Osteopenia medications; Osteoporosis drugs. Many health care providers use pharmaceutical drugs as the foundation of their treatments for bone loss.
Here is a site that attempts to provide you will up to date research on each drug's effectiveness and side effects
Pharmaceutical drugs for bone loss are classified by type:Bisphosphonates
These interfere with the work of osteoclasts. (The bone cells that remove old bone.) Thus bisphosphonates slow bone loss by reducing the removal old bone.
The major bisphosphonates distributed in tablet form:
Bisphosphnates given by infusion rather than pill form are forms of Zolendronic acid, a bisphosophate. Some health care providers prefer these forms since the drugs are administered once or twice a year and so do not depend on patients 'remembering to take their medications'.
Calcitonin . Calcitonin works by inhibiting the work of osteoclasts (cells that remove old bone). This osteopenia medication can be administered by injection or by nasal spray. The nasal spray is used once a day and it can be taken at any time of the day. It has fewnegative side effects. Some report a 'runny nose'. Calcitonin has been shown to decrease spinal fractures and increase bone density of spinal vertebrae by 2.4% when used as directed for two years. If you want to read more about this Osteopenia / Osteoporosis medication go to Calcitonin
MIV-711 is a potential new medication. It is currently in trials. To read more click on MIV-711
Hormone replacement therapy (HRT) - Sometimes called Estrogen Replacement Therapy (ERT). HRT has been approved for both the treatment and prevention of Osteoporosis. HRT slows the accelerated bone loss that occurs in most women during and right after menopause. There are a number of serious risks with HRT including an increased lifelong risk of endometrial cancer and increased lifelong risk of breast cancer. Any woman considering HRT as an osteopenia medication needs to discuss both benefits and risks with her health care provider - especially if she has a family history of cancer or other cancer risk factors.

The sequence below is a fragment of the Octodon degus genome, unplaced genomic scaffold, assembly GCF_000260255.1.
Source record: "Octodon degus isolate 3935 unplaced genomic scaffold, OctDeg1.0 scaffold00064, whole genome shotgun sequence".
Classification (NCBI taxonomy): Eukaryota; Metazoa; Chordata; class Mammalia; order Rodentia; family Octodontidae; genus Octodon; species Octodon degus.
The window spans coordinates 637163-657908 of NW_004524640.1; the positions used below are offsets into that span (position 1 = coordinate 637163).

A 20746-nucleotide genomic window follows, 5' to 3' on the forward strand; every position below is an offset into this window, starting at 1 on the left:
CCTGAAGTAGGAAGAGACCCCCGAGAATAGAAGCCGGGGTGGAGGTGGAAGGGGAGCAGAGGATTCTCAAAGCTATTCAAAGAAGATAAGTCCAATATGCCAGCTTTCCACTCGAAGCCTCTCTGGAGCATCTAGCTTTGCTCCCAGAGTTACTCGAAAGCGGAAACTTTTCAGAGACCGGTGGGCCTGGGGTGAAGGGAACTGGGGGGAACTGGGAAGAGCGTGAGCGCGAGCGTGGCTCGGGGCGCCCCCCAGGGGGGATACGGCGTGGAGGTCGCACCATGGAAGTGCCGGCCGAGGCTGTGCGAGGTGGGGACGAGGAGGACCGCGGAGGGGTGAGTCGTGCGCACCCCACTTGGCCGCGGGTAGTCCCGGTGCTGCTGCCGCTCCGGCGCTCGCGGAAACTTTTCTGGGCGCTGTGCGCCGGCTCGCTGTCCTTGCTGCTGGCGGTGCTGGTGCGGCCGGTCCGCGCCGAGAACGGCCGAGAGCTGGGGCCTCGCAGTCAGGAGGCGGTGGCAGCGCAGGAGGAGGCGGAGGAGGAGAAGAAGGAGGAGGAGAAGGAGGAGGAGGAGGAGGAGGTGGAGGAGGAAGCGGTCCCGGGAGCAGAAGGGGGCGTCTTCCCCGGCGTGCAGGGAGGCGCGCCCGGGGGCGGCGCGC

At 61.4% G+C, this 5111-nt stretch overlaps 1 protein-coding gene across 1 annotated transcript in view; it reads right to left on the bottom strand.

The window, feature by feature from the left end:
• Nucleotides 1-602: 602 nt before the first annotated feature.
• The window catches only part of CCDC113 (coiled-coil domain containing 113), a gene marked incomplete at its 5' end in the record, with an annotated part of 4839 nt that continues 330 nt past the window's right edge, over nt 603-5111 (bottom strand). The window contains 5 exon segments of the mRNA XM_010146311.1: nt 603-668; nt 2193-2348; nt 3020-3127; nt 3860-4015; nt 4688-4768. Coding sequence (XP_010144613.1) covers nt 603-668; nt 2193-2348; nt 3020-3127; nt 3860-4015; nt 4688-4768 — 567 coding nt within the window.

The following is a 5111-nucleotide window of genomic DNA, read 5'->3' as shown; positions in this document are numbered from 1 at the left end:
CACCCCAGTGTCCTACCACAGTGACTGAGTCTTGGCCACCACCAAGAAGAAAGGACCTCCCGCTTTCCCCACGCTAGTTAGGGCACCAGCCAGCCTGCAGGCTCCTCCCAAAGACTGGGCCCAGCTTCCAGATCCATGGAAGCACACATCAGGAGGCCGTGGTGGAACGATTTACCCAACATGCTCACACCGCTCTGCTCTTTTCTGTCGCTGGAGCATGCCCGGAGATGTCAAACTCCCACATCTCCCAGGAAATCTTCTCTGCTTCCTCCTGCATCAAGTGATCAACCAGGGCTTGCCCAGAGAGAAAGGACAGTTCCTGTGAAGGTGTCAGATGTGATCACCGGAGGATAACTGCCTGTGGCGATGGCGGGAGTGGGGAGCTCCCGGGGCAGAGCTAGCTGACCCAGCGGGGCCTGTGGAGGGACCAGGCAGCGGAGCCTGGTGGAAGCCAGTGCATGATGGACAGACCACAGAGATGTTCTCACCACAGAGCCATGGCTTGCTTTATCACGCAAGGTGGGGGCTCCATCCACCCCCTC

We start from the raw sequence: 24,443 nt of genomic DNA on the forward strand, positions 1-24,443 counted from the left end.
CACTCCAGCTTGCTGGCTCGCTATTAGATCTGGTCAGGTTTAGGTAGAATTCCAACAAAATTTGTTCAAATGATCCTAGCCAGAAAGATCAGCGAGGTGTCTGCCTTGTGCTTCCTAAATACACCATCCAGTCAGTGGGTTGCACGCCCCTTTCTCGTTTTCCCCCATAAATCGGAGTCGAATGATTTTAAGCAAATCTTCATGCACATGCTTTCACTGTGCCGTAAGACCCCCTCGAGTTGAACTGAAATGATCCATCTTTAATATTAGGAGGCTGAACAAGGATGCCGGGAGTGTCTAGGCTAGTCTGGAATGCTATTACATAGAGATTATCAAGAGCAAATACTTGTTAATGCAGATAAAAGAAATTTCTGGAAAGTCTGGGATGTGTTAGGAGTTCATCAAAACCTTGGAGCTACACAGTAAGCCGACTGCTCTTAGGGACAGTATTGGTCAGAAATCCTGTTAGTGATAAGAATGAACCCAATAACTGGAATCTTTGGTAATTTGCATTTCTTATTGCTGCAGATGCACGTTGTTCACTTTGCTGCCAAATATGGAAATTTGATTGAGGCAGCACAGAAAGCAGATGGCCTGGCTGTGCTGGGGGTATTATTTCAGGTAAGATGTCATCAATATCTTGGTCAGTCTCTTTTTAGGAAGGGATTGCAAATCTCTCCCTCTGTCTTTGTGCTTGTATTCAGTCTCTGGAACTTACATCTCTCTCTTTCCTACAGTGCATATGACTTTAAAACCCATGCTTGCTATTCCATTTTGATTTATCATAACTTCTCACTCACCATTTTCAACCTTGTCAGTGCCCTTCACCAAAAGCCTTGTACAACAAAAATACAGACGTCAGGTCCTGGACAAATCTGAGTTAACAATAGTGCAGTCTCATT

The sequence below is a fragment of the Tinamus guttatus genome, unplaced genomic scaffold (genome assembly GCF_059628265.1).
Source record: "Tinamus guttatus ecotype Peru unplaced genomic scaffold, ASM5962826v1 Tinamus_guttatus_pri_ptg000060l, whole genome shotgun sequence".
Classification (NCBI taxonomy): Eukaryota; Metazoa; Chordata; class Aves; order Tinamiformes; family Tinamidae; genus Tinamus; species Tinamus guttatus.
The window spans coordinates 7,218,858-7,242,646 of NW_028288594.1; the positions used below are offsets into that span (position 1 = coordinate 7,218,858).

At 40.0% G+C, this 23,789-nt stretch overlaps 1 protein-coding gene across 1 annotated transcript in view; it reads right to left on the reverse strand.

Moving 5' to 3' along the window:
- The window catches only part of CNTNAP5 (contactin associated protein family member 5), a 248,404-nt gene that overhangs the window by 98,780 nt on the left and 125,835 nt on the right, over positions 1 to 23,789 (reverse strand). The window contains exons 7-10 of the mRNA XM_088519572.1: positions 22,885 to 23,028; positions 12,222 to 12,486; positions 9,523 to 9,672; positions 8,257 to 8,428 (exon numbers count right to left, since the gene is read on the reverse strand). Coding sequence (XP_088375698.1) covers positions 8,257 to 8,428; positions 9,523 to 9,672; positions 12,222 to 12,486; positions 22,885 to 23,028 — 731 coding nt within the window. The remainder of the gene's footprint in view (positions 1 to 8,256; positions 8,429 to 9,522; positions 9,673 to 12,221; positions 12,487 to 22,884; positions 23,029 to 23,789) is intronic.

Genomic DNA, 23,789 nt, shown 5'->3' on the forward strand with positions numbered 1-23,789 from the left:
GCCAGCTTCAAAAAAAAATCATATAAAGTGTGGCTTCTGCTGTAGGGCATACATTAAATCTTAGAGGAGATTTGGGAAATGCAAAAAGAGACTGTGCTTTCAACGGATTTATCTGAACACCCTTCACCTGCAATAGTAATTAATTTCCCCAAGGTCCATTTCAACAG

In Japan and Italy, there is a drug called Ipriflavone which is marketed under different names. In other countries Ipriflavone can be bought as a natural supplement.
Parathyroid medication: Abaloparatice thymos
RANK Ligand inhibitor. There is a new medication Densoumab which as passed its clinical trials. It is marketed by Amagen under the name Prolia If you want to read about it, go to Denosumab ( Prolia) an injection for better bones
Strontium ranelate - Protelos is a new drug which both stimulates the osteoblasts and inhibits the osteoclasts. Information can be found at Protelos Strontium- malonate is in clinical trials in the USA. If you live in a country where this medication has not yet been approved, you may want to check out Natural strontium
Statin drugs Osteoporosis. If you are taking drugs to lower cholesterol you might be helping your bones. See: Statins Osteoporosis
Teriparatide or Forteo is a medication sometimes prescribed for spinal Osteoporosis. Although Forteo is not usually prescribed for Osteopenia, I include it since so many readers have asked me to add a page about it. Go to Forteo
Testosterone drug Androgel for men.
Thiazide diruretices are often prescribed for hypertension. But researchers have concluded "These findings suggest the possibility of a preventive or therapeutic role for thiazides in osteoporosis". A study published in Lancet in 1989. done by the Department of Preventive Medicine, Vanderbilt University School of Medicine, Nashville, Tennessee. concluded that thiazides protect against Osteoporosis in elderly people. Read more at: Osteopenia Medications -Thiazide Diuretics Although most health care providers do not usually think of thiazide diuretics as osteopenia medication, if you have hypertension you may want to raise this in your discussion of your osteopenia care plan.
Other Osteoporosis, Osteopenia medications with a 'side effect' of aiding bone density are Beta Blockers
Special Osteopenia medications: Vitamin D - in prescription form :
Some resources used in creating this page:
Karine Bohme with Frances Budden, MD. The Silent Thief. 2001.
Nancy E. Lane, MD. The Osteoporosis Book 1999.
Read about More Osteopenia Treatments at: Osteoporosis and Osteopenia treatments